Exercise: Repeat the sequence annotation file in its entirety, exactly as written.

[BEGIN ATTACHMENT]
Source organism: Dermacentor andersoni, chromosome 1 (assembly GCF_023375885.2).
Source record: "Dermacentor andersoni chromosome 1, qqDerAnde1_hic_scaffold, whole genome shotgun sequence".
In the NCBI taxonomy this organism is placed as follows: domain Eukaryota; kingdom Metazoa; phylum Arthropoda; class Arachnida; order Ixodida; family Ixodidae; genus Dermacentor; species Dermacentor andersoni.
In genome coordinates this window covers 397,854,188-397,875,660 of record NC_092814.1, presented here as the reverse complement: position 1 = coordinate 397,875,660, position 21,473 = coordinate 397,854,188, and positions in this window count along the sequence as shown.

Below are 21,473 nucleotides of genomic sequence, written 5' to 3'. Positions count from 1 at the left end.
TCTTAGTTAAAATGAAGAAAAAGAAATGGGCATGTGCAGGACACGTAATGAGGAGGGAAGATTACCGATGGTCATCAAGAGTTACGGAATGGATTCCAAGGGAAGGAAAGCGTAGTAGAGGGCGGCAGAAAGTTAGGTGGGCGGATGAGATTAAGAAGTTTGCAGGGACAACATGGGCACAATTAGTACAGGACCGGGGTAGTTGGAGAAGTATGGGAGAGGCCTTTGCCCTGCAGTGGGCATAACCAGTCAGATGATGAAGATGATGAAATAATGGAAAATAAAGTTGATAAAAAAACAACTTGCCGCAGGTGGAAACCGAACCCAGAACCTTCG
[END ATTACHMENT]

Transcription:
Source organism: Dermacentor andersoni, chromosome 1 (assembly GCF_023375885.2).
Source record: "Dermacentor andersoni chromosome 1, qqDerAnde1_hic_scaffold, whole genome shotgun sequence".
In the NCBI taxonomy this organism is placed as follows: domain Eukaryota; kingdom Metazoa; phylum Arthropoda; class Arachnida; order Ixodida; family Ixodidae; genus Dermacentor; species Dermacentor andersoni.
In genome coordinates this window covers 397,854,188-397,875,660 of record NC_092814.1, presented here as the reverse complement: position 1 = coordinate 397,875,660, position 21,473 = coordinate 397,854,188, and positions in this window count along the sequence as shown.

Below are 21,473 nucleotides of genomic sequence, written 5' to 3'. Positions count from 1 at the left end.
TCTTAGTTAAAATGAAGAAAAAGAAATGGGCATGTGCAGGACACGTAATGAGGAGGGAAGATTACCGATGGTCATCAAGAGTTACGGAATGGATTCCAAGGGAAGGAAAGCGTAGTAGAGGGCGGCAGAAAGTTAGGTGGGCGGATGAGATTAAGAAGTTTGCAGGGACAACATGGGCACAATTAGTACAGGACCGGGGTAGTTGGAGAAGTATGGGAGAGGCCTTTGCCCTGCAGTGGGCATAACCAGTCAGATGATGAAGATGATGAAATAATGGAAAATAAAGTTGATAAAAAAACAACTTGCCGCAGGTGGAAACCGAACCCAGAACCTTCG